Skip to Content
Streetsblog USA home
Streetsblog USA home
Log In
Congestion

Stuck With Bad Transit Options? There’s an App for That.

The next time your subway car is overcrowded, or your train is delayed, or your bus is bogged down in traffic, you can access a direct line to your members of Congress and let them know you’re not gonna take it anymore.

When tell your members of Congress you're stuck, be specific about how they can unstick you. Image courtesy of BAF.

Building America’s Future, a lobbying group for more federal infrastructure spending, just released their new app, “I’m Stuck,” designed to help constituents sound off to their representatives about their frustration with the state of U.S. infrastructure.

New York City bicycle advocate Joanna Oltman Smith joked on Twitter that the "'I'm Stuck' gripe app should auto-disable for drivers 'stuck' where transit options exist." BAF's call for more infrastructure spending is devoid of that kind of nuance. More roads, more transit, more repair funds, more broadband -- they want it all. The app sends a broad message to Congress that Americans want more spending without being very specific about how or where or for what.

Luckily, the app does provide space for users to supply those details in an "Add Description" field.

That's key, since you can’t trust Congress to take the right action, even if they do take action. So, enlightened drivers can write in, “I’m stuck in traffic and I wish I had better transportation options so I could get out of my car and take the train instead! Increase transit funding!”

Marcia Hale, president of BAF, says they hope users will push for more transit if they don't think building lots of highways is the answer to the traffic jam they're stuck in.

Without a note specifying otherwise, lawmakers could easily take commuters’ frustration to mean that they want roads expanded -- and that’s not a real solution to traffic congestion.

The app isn't just for drivers, however. Transit riders can signal their frustration with creaky rail systems or unreliable buses. And though there isn't an explicit option for bicycle and pedestrian frustrations, that's what the "other" category is for, if you ask me. If you just got sideswiped and you're angry about poor safety and the lack of dedicated bicycle facilities in your town, tell your congressperson! No sidewalks? Register your complaint! They're not your city council members -- they're not going to address the particular problem on your particular street. But they should know that their constituents want federal funding for all modes of transportation, not just driving.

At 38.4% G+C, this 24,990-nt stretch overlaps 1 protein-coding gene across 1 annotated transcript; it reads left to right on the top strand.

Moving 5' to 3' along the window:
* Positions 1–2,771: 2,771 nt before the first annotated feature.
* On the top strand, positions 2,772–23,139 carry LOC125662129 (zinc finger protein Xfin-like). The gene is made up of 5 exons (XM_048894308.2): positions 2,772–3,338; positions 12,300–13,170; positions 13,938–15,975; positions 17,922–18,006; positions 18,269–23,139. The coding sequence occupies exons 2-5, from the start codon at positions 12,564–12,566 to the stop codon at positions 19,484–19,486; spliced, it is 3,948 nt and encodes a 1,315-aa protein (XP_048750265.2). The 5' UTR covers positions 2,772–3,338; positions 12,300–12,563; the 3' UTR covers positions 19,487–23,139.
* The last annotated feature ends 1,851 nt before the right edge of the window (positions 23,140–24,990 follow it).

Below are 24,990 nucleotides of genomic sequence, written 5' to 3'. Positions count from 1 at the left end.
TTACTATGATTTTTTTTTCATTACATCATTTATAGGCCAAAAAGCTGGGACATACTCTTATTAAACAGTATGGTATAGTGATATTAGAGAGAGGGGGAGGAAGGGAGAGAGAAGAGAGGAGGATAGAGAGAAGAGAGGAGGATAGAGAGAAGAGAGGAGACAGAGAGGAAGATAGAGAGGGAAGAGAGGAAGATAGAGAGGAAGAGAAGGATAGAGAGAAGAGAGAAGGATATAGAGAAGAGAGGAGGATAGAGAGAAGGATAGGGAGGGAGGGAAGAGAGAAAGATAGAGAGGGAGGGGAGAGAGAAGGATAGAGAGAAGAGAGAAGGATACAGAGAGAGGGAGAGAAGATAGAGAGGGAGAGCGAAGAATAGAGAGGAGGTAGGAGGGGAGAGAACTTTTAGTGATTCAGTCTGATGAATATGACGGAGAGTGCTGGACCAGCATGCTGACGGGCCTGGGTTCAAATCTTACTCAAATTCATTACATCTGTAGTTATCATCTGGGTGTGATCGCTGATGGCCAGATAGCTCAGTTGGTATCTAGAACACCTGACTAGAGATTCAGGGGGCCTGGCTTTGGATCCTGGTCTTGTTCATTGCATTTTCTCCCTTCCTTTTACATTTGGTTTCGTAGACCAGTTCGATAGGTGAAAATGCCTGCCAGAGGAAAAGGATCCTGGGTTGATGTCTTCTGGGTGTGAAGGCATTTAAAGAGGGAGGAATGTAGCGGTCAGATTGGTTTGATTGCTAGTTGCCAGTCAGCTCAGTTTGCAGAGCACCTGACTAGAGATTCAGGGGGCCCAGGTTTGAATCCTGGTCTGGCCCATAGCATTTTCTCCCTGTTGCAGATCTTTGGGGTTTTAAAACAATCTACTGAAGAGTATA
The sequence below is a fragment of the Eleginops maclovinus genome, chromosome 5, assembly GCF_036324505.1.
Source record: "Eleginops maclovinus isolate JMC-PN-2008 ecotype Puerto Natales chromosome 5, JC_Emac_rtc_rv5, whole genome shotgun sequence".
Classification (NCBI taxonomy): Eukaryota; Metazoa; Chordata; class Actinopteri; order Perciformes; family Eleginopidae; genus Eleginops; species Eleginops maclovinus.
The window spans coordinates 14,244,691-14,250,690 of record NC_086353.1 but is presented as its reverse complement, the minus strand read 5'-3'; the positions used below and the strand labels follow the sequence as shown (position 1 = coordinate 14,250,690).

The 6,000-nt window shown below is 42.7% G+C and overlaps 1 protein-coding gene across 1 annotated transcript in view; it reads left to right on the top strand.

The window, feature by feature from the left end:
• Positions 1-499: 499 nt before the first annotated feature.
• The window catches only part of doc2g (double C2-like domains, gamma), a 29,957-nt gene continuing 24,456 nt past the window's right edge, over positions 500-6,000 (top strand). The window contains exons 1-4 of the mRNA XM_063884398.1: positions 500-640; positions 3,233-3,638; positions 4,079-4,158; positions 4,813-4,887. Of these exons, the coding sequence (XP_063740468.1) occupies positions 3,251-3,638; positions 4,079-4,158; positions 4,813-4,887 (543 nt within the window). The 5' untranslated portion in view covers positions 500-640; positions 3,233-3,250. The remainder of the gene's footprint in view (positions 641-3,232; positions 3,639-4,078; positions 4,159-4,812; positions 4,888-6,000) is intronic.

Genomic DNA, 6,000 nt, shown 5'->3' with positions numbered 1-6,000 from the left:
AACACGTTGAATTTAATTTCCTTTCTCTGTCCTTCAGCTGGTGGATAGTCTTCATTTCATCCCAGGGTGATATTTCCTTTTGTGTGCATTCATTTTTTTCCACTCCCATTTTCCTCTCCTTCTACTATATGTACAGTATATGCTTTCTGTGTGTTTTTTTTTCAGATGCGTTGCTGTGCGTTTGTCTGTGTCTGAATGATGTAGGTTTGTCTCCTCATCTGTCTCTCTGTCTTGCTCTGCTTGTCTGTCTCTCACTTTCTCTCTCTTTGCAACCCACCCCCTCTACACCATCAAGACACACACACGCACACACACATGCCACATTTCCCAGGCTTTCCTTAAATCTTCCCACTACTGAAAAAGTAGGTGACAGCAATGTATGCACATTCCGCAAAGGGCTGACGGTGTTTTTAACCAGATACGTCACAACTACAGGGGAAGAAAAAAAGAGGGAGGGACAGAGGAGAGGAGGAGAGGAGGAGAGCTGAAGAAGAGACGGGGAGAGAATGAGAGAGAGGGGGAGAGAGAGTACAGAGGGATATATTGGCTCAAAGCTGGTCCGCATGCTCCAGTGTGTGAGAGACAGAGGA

Former Pennsylvania Gov. Ed Rendell, co-chair of Building America’s Future, told reporters this morning that he hopes the app will be "a permission slip from the American people" giving lawmakers political cover for spending more money on infrastructure. Let's hope that permission slip comes with an asterisk, indicating that the American people want that money spent wisely, on infrastructure that will make us and our communities safer and healthier.

You only have to enter your personal information once and the app will figure out who your representatives are in Congress. Marcia Hale, president of BAF, emphasizes that they don’t intend for people to use the app while they’re driving -- a message pops up when you open the app warning you not to.

Stay in touch

Sign up for our free newsletter

More from Streetsblog USA

Wednesday’s Headlines Are Running on Empty

Fewer commutes to downtown offices means less money to fund transit services, even as money for autocentric infrastructure keeps right on flowing.

April 17, 2024

What to Say When Someone Claims ‘No One Bikes or Walks in Bad Weather’

Yes, sustainable modes are more vulnerable to bad weather. But that's why we should invest more in them — not less.

April 17, 2024

Chicago Announces $2M Federal Grant to Address Harms Caused By I-290

The Mayor's Office says the money will fund "improvements for people walking and bicycling on existing streets and paths surrounding and crossing the corridor."

April 16, 2024

Car Crashes by City Workers Cost NYC Taxpayers $180M in Payouts Last Year: Report

A record number of victims of crashes involving city employees in city-owned cars filed claims in fiscal year 2023 — and settlements with victims have jumped 23 percent, a new report shows.

April 16, 2024

Tuesday’s Headlines Are Driving Inflation

Driving — specifically, the cost of car ownership — is one of the main factors behind inflation, according to the Eno Center for Transportation.

April 16, 2024
See all posts